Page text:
Buybacks – are they something new?

17 12 2015

First off – happy Star Wars Release Day!  I have a ticket for 11:00 tonight, but because of my appendectomy, I can’t go.  Getting 3-4 hours of sleep just isn’t in the cards.  I’ll see it this weekend, however.

Star Wars

Back to baseball cards.  Most of my posts are scheduled and thought out.  When I’m doing posts for my next year of Topps for the project, I do the overview as my first post.  It takes a while, and then I open the boxes I bought.  Then I do those posts.  After that, I have all the info I need until I get to the Traded set and the “what happened in baseball that year” writeups.

But sometimes I do want to weigh in on the current state of things.  A lot of times, I see a post and start to comment, then realize I’m writing so much I should post about it.  This is one of those cases.  I read on a couple of blogs yesterday that Topps is doing a buyback program for 2016 Topps.  That in and of itself isn’t news, as they do it just about every year across multiple products.  However, the difference this year is that they’ll have different stamps based on how many cards they bought back.

In the past, the buyback cards looked something like this:

2015 Topps Update box 1957 Zimmer buyback

Or this:

2015 Topps Update box 1980 John Curtis buyback

It might be a little tough to tell – but there is a 2015 in that stamp so you can tell it was purchased back in 2015.  That is something of a recent development, as I have buybacks from earlier years that don’t stamp the year of buyback.

Now, I’m guessing Topps bought back a few more cards of 1980 John Curtis than they did of 1957 Don Zimmer, but I have no way of proving it.  I just consider it basic common sense.

In 2016, this will change.  As part of their largest buyback to date, Topps will have different stamps.  The most common buybacks will have a black stamp:


Red will be rarer than black, and blue will be rarer than red:


Silver will be rarer than that, and gold will be 1/1.

Now here’s where the opinion thing comes in.  I read a couple of places (blogs and comments on the news stories) opinions that Topps was just trying to create scarcity where it doesn’t really exist.  And, to be honest, that was my first reaction.  Because, unfortunately, my first reaction to something coming from Topps is a little bit cynical these days.  That’s probably unfair – I always try to remember they are a company trying to make money.  They could and should do things better, but they aren’t a non-profit.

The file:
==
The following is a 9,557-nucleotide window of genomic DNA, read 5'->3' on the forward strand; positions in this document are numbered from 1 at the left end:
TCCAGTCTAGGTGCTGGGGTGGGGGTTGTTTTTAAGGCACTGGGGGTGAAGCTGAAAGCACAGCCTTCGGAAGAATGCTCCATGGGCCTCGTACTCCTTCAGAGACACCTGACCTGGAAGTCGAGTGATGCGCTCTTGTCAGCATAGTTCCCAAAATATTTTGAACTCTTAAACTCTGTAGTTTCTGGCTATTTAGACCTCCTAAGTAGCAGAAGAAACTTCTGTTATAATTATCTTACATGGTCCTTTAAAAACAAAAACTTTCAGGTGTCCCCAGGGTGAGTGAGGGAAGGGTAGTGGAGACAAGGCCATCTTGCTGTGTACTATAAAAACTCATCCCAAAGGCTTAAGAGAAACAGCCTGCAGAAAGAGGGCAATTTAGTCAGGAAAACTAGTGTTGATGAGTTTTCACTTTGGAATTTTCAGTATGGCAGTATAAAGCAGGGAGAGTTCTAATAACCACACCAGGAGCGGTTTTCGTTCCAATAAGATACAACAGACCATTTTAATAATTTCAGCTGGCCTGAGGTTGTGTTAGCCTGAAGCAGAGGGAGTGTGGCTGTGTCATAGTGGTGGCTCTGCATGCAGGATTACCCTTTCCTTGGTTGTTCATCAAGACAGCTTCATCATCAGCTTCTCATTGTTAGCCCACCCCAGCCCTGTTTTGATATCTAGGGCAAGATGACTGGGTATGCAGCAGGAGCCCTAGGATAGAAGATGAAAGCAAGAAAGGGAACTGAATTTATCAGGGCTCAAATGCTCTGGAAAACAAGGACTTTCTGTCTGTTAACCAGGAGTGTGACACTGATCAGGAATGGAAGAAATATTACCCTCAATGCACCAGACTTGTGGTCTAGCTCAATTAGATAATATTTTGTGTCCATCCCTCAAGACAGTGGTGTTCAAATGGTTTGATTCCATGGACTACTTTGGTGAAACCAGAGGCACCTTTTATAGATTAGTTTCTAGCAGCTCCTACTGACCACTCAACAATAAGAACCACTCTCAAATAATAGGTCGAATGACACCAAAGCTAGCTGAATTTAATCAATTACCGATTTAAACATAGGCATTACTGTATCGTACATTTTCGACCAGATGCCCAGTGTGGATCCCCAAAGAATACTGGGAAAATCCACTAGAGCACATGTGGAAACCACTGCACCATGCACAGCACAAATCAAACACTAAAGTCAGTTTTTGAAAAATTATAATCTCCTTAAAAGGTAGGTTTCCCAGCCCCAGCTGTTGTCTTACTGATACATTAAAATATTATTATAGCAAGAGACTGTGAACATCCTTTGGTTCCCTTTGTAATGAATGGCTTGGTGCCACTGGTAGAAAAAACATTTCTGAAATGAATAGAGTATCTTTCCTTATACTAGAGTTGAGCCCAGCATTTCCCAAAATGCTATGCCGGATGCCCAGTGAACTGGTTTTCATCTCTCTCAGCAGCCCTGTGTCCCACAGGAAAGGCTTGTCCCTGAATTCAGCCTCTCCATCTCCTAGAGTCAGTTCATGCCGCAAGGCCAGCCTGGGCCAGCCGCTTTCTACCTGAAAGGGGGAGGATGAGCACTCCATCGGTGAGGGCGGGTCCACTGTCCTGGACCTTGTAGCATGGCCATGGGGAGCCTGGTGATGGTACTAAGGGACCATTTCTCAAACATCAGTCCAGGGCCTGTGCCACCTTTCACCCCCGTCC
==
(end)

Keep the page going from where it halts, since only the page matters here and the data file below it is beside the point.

So here’s how I am viewing it after rethinking.  I kind of look at the buyback thing differently.  I view it as Topps giving us a little more information.  They’re just telling you how many cards they bought back.  Not exactly, because only the gold are serially numbered.  But it’s more information than you had before.  So while I assume Topps purchased back fewer Don Zimmer cards than John Curtis – now I will know.

I never viewed buybacks as a “new card”, just as something of a “bonus” that you get in packs.  And I kind of like that they have a stamp, because it’s nice to remember “that’s the 1970 card I got in a 2012 pack”.  Some collectors wish Topps didn’t stamp them; I do see the other side.  But I like they do the stamp.  I once pulled a 1985 O-Pee-Chee card of Ryne Sandberg from an Upper Deck O-Pee-Chee product.  I know it was a buyback, but if I put it in with my other 1985 OPC cards – I’d never know!  That’s tongue in cheek – it’s the only 1985 O-Pee-Chee card I have.  But you get my drift.  It’s kind of cool when you pull it from a pack to have the stamp.

So – for this product – you know from the stamp color that they bought more ’84 Mattingly cards than ’64 Clemente cards.  Even though that’s common sense, I do think it’s actually a good thing to confirm.  And you know they only bought one ’65 Hank Aaron.  To me, that’s more information, which I consider a positive.

I do understand why it appears Topps is creating artificial scarcity.  The problem probably crops up most frequently when someone wants to sell those buybacks.  They will try to treat that Hank Aaron as a 1/1, put a bunch of exclamation points on the eBay auction.  And, like the stamp/no-stamp issue, I understand both sides.

But, for me it boils down to this.  That idiot seller who claims to have an eBay 1/1 won’t get the exorbitant asking price.  I believe the market for these cards has dictated them more like an old Topps card than as a new rare product.  Assuming condition is equal – If someone sees a 1964 Hank Aaron card on eBay and a “buyback 1/1” Hank Aaron on eBay, I think the buyback card will carry only a slight premium (if any at all).

So while I get the sentiment – in this case, I’m actually glad Topps is doing what it’s doing.  I like getting old cards packs, it’s certainly more interesting than a good chunk of the inserts produced today.  Just my thought, anyways – let me know what you think!




2 responses

18 12 2015

I agree. Personally, I’d prefer no stamps at all, but as you say, it’s kind of cool to be able to look at the buybacks and remember when you pulled them as buybacks. If they are going to stamp them, the colors are a nice touch. There’s only a finite number of these anyway, we just had no clue what the numbers are. We still won’t (other than the 1/1’s) but at least we’ll be able to compare levels of rarity.

They’re just fun extra cards anyway (at least, in my mind) so there’s no use getting too worked up about them IMO.

18 12 2015
Mark Hoyle

Not new. But still cool to get. Remember pulling most as originals back in the day. Only keep the guys I collect

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